The video was narrated by country music star Charlie Daniels. "You are the fabric of America," Daniels said, "and Chevron, the brand, is you." The traveling theme was reinforced by a remarkable stage set of a rural highway disappearing into the horizon behind a Chevron billboard.
The Changing Face of Dealers The convention theme for the first time targeted women--as dealers, customers, and now, the new president of Chevron Products Co. In a video focused on the growing role of women within the network and as customers, a bemused woman dealer told this story: "I had some lady who needed oil in her car. I put it in, but she didn't believe me, so she came back the next day and had it double-checked."
Chevron takes on Orlando: host hotel, the Walt Disney World Dolphin Another female dealer nailed the customer service issue for her fellow operators: "You don't see the same people day in and day out unless you're doing something right!"
The convention's keynote, trendseeker Faith Popcorn, confirmed the role of women in the workplace, marketplace, and boardroom with a stack of statistics that indicated her gender overwhelming men in business by sheer numbers. She also told a story about a client who showed how out of touch he was by calling her "Honey."
"Anybody who calls me 'Honey,'" she said, "goes into Chapter 11."
The women in the audience roared with laughter.
Reaction to Popcorn ran along gender lines. Several men interviewed just didn't "get" her; most women did.
Cementing the growing power and respect for women in the Chevron network was Patricia Woertz, who was named Chevron Products Co. president just weeks before the meeting. She is not only the first woman named to that high-ranking post at Chevron, but also the first in the oil industry.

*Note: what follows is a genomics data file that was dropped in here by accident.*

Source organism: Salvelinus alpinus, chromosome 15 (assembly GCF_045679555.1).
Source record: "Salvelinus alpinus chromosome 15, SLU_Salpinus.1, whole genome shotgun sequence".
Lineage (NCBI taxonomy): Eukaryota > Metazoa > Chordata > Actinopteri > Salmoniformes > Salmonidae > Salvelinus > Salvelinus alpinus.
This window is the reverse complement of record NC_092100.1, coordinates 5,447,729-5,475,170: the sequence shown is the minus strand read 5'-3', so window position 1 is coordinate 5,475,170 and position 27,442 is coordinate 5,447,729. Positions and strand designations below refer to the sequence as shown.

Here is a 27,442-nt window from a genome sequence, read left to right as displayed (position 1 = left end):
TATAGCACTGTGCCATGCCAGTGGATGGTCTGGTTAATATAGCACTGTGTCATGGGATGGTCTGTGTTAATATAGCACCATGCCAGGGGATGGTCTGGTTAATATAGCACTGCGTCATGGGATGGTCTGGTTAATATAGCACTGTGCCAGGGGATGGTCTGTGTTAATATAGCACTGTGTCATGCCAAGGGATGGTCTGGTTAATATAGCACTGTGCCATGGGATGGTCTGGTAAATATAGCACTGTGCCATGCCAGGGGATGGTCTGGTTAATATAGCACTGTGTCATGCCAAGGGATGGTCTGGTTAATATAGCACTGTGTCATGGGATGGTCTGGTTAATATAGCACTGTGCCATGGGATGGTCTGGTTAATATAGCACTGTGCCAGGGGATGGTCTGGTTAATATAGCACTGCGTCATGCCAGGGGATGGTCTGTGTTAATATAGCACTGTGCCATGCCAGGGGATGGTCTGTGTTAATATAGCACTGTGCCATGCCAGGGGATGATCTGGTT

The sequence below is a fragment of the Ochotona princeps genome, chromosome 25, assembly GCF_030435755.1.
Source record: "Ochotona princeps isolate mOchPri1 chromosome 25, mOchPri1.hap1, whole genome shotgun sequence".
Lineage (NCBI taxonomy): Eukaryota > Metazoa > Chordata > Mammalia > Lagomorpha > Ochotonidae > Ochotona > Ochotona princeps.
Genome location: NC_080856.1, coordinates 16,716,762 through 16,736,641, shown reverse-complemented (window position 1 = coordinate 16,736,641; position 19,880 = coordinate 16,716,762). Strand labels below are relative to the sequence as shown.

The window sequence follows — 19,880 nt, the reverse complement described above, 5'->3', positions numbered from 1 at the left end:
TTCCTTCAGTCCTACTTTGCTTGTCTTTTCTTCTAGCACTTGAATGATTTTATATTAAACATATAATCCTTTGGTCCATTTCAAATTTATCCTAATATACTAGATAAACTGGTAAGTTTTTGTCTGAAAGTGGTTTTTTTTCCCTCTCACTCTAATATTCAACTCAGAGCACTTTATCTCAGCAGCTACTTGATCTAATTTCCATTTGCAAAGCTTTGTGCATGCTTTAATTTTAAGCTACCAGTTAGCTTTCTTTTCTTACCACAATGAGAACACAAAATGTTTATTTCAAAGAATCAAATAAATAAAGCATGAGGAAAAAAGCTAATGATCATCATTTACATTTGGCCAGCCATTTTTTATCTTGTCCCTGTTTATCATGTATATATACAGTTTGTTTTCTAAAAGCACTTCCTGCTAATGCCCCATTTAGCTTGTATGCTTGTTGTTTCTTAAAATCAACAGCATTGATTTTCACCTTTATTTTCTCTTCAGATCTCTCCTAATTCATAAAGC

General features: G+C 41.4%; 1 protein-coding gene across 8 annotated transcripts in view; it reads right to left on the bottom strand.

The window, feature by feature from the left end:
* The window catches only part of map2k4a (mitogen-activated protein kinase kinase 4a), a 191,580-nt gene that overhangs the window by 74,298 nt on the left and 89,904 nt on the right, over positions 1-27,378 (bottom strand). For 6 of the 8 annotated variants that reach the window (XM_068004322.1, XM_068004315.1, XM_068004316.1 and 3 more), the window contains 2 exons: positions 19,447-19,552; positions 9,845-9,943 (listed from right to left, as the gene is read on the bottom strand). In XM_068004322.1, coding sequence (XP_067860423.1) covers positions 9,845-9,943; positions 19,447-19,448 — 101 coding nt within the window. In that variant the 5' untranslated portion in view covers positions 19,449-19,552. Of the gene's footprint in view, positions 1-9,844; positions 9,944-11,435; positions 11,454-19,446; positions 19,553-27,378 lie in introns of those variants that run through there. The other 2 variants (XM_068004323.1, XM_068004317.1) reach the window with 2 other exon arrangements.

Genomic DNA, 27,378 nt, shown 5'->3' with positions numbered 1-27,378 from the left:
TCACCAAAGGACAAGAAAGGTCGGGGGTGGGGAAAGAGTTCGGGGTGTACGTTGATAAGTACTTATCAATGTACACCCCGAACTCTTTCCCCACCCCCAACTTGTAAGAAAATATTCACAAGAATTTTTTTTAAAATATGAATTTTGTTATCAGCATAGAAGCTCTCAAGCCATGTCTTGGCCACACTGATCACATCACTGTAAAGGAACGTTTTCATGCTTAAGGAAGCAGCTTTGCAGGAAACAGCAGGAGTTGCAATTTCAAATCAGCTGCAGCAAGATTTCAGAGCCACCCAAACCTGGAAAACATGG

"I couldn't have planned the timing (of her promotion) any better," Sardelich says.
On the Tech Edge Technology was another important meeting component, as the company introduced a new online project to connect its entire dealer network and take more paperwork out of the supplier/dealer relationship. Computer kiosks at the convention'sgave dealers the chance to test-drive the company's new intranet. And a duplicate monitor higher up allowed anyone who was timid about going online to watch from a step or two away.
Not everyone was thrilled by the intranet announcement, especially the smaller dealers who didn't own business computers or weren't yet on the Internet. Others, such as Ann and Donald Compton, jobber/dealers in Birmingham, Ala., were pleased with the way the concept was introduced this year--as opposed to years past, they said, "when some fellow in Chevron's corporate offices would say to the group, 'This will be a good idea for our stores,' when in reality, they'd never spent a day in a store."
At the foundation of the Chevron Marketers' Convention, which is held every other year, stands an eight-year partnership between the oil company and Jack Rouse Associates of Cincinnati. Rouse's representatives have acted as much as strategic advisers as meeting producers.
"They have become an integral part of everything we do," says Al Sardelich, Chevron's special events coordinator, who is retiring after 37 years and the production of 10 conventions in the last two decades. "They have learned our history and goals, where we're coming from, and what we want to present. They also follow our industry. And they'll sit with Dave Reeves [Chevron retail marketing general manager] or myself and have appropriate questions, because they have that knowledge.
"They always want to put forth a great product," he says. "They know how important this meeting is, and this is a long-term project for them."
Sardelich says he has also relied on the Rouse professionals to improve the public speaking skills of Chevron's younger executives. "One thing our company doesn't do well is take our young managers and teach them stage presence," he said. "They'll go from [speaking at] meetings of 12 people to 3,000 people and can't handle that." Rouse personnel "lifted everybody up to the next level," he says.